Concessionary Fares: Trip Generation Among Elderly Passengers



Concessionary Fares: Trip Generation Among Elderly Passengers

Authors

BALCOMBE R J, ASTROP A J, Transport Research Laboratory and HILL E, The MVA Consultancy, UK

Description

Under current legislation (Transport Act 1985), local authorities may provide concessionary travel arrangements for women aged 60 years or more and men aged 65 years or more. Authorities limning such schemes are required to reimburse transport operators f

Abstract

Under current legislation (Transport Act 1985), local authorities may provide concessionary travel arrangements for women aged 60 years or more and men aged 65 years or more. Authorities limning such schemes are required to reimburse transport operators for any consequent loss of revenue. In the calculation of this lost revenue proper allowance must be made for additional revenue resulting from journeys generated by the concessionary fare scheme, that is journeys which would not be made at all in the absence of the scheme.

Reliable estimates of the "generation factor" (defined here as the ratio of the nnmber of concessionary trips by elderly people to the munber of trips they would make if there were no concession and they were charged full fares) are therefore essential for reimbursement negotiations between operators and authorities. However, in practice they have proved difficult to determine. A number of cross-sectional studies have been made (eg Goodwin et al 1988; O'Reilly 1990), but variations between different places in factors not directly related to fare concessions complicate analysis and the ' results can only indicate fairly wide ranges for generation factors.

Another approach is to analyze changes in demand for concessionary travel when there are significant changes in sebemes. Such a "before and after" study was made when concessionaires were charged a flat fare instead of travelling free in Tyne and Wear (Balcombe and Astrop 1995). Various difficulties in interpreting the results of these surveys led to a considerable degree of tmcertalnty in the generation factor derived from it, which was '~bstzntlally higher than that which had been used in previous reimbursement caleulatiom, and higher than those found in previous research.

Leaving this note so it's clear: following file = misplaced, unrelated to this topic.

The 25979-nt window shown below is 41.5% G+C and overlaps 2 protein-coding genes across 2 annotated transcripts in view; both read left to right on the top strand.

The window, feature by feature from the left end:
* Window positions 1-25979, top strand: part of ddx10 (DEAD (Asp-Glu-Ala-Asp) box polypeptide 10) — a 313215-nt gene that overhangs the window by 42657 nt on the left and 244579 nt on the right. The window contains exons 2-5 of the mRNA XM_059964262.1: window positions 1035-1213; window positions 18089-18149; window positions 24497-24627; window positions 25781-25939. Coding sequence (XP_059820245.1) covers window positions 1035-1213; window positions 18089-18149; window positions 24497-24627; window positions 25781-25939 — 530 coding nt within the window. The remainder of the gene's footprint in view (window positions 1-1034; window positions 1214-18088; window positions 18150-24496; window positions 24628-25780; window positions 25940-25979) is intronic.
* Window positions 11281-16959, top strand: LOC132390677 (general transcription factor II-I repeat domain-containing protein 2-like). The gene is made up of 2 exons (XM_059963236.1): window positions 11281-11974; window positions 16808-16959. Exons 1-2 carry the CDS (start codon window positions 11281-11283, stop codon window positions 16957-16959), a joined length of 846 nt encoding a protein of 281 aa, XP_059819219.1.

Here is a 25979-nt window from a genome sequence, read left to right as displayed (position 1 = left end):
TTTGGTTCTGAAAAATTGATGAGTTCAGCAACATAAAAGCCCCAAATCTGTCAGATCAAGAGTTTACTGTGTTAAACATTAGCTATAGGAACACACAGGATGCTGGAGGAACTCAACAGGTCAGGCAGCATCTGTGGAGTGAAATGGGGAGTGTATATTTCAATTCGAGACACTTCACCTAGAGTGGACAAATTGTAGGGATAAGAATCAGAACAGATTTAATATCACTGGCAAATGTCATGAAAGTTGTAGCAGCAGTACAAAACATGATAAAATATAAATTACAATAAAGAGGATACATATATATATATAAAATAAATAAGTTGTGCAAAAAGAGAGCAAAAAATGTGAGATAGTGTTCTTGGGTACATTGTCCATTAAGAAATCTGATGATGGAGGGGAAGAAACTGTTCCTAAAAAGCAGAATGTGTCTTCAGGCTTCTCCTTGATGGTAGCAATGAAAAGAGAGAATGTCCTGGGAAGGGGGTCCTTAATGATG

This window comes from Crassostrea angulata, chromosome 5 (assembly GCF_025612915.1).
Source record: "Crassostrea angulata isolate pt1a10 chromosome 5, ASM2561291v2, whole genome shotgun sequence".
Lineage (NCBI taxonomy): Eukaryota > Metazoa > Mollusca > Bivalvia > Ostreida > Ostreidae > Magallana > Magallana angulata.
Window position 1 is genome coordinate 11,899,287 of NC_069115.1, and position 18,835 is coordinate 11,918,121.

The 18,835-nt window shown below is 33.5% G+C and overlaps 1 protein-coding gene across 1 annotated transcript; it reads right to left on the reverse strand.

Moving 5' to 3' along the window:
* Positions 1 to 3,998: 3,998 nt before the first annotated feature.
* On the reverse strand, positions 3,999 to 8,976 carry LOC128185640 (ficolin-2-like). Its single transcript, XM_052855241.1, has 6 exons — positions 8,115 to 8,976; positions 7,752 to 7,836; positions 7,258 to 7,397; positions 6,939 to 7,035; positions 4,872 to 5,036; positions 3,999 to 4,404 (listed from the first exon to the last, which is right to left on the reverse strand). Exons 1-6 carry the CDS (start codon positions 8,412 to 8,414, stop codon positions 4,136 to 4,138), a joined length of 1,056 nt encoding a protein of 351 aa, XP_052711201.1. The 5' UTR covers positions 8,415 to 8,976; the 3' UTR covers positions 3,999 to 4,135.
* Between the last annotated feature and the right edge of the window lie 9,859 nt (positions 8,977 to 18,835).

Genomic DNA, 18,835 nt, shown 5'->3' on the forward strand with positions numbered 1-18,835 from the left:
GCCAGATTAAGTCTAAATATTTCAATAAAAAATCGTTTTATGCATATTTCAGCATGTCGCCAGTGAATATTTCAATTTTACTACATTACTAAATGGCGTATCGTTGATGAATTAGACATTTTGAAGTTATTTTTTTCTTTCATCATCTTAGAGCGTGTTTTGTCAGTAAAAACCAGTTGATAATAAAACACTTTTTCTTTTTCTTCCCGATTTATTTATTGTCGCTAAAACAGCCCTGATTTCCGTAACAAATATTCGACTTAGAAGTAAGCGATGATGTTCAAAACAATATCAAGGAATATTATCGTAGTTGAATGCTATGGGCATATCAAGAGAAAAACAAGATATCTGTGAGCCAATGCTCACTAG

In 1995, the Department of Transport commissioned a new research project, designed to resolve some of the problems encountered in previous attempts to establish generation factors, and to reduce the uncertainty in estimates of reimbursement payable to operators. This project consisted of three parts, of which two were based on analysis of newly available data sources, and one on new surveys of travel by elderly people.

The first part of the project, conducted by MVA on behalf of the Transport Research Laboratory (TRL), was essentially a longitudinal study of public transport (mostly bus) demand by elderly people in most metropolitan areas and a few other major conurbations in Great Britain since about 1987. The data had been made available to MVA in the course of studies on behalf of individual authorities, who gave permission for data to be pooled for the purpose of this research. However, for commercial reasons most of the data are subject to confidentiality conditions, and cannot be set out in any detail in a published report.

The second part of the project was a cross-sectional analysis of data from the National Travel Survey (BITS) of 1989-94. These data were much more up to date than those used in the previous study (O'Reilly, 1990), and contained more detail about fare concessions available to respondents.

The third part of the project was a travel diary survey of elderly people living in two pairs of study areas. The two study areas in each pair were matched as closely as possible in respect of topographic and demographic characteristics, and were served by similar levels of bus services, but were on opposite sides of local authority boundaries, so that different fare concessions (if any) were offered to elderly residents. This provided a much better controlled cross-section than the BITS data, but the sample sizes were much Smaller.

Space does not permit full description and discussion of all parts of the project in this paper: a comprehensive report will be published in due course.

Publisher

Association for European Transport